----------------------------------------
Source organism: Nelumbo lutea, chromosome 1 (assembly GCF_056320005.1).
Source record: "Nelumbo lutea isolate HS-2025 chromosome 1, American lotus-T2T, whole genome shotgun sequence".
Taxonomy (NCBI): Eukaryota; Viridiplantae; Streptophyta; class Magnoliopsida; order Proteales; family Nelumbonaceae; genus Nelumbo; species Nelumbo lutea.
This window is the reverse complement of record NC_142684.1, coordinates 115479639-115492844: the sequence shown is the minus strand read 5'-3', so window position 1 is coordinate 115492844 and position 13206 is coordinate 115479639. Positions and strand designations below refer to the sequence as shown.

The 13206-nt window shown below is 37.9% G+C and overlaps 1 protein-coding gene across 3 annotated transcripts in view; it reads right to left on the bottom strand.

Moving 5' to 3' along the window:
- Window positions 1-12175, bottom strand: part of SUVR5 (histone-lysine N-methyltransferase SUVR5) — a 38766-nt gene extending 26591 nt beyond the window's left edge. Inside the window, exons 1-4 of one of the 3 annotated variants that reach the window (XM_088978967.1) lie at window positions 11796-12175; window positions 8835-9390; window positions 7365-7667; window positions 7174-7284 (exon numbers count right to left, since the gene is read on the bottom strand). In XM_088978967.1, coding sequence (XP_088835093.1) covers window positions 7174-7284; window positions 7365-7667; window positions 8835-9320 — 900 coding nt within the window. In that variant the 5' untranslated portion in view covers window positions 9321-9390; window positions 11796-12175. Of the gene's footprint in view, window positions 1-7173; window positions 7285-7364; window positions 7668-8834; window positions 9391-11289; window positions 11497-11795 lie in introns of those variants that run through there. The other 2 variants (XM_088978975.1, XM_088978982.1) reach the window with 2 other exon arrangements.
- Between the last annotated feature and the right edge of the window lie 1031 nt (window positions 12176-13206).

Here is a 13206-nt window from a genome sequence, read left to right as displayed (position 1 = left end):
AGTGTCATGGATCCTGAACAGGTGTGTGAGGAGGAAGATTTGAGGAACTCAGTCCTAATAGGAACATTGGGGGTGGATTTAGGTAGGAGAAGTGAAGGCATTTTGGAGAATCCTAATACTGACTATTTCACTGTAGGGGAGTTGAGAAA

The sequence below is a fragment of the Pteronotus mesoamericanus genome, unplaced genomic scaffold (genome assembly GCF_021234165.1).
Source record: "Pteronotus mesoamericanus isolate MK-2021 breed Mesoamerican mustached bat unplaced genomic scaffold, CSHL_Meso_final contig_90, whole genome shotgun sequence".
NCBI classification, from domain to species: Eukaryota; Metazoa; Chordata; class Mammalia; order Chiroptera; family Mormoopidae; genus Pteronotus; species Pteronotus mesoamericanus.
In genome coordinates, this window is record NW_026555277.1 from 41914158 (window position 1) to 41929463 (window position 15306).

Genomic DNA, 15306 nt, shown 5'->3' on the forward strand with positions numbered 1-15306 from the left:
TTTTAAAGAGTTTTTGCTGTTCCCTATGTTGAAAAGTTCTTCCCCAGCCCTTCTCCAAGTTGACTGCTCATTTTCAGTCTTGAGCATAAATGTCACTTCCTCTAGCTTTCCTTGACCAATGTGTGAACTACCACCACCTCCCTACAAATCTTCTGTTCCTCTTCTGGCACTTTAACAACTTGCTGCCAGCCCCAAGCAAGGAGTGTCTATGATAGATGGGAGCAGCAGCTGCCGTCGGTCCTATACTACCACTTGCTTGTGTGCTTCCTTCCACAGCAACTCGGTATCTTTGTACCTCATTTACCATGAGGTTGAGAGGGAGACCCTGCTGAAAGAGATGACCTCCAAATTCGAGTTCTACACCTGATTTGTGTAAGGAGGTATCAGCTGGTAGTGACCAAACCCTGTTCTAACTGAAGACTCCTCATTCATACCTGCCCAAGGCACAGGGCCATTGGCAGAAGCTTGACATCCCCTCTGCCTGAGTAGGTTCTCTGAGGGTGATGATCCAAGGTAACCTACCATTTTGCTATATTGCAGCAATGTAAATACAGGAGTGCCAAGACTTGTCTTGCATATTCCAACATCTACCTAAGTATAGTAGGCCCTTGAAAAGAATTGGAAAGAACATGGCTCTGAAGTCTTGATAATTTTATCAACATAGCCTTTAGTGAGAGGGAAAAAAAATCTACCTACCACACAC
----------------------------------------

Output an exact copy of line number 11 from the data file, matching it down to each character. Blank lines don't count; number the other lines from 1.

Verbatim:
The sequence below is a fragment of the Pteronotus mesoamericanus genome, unplaced genomic scaffold (genome assembly GCF_021234165.1).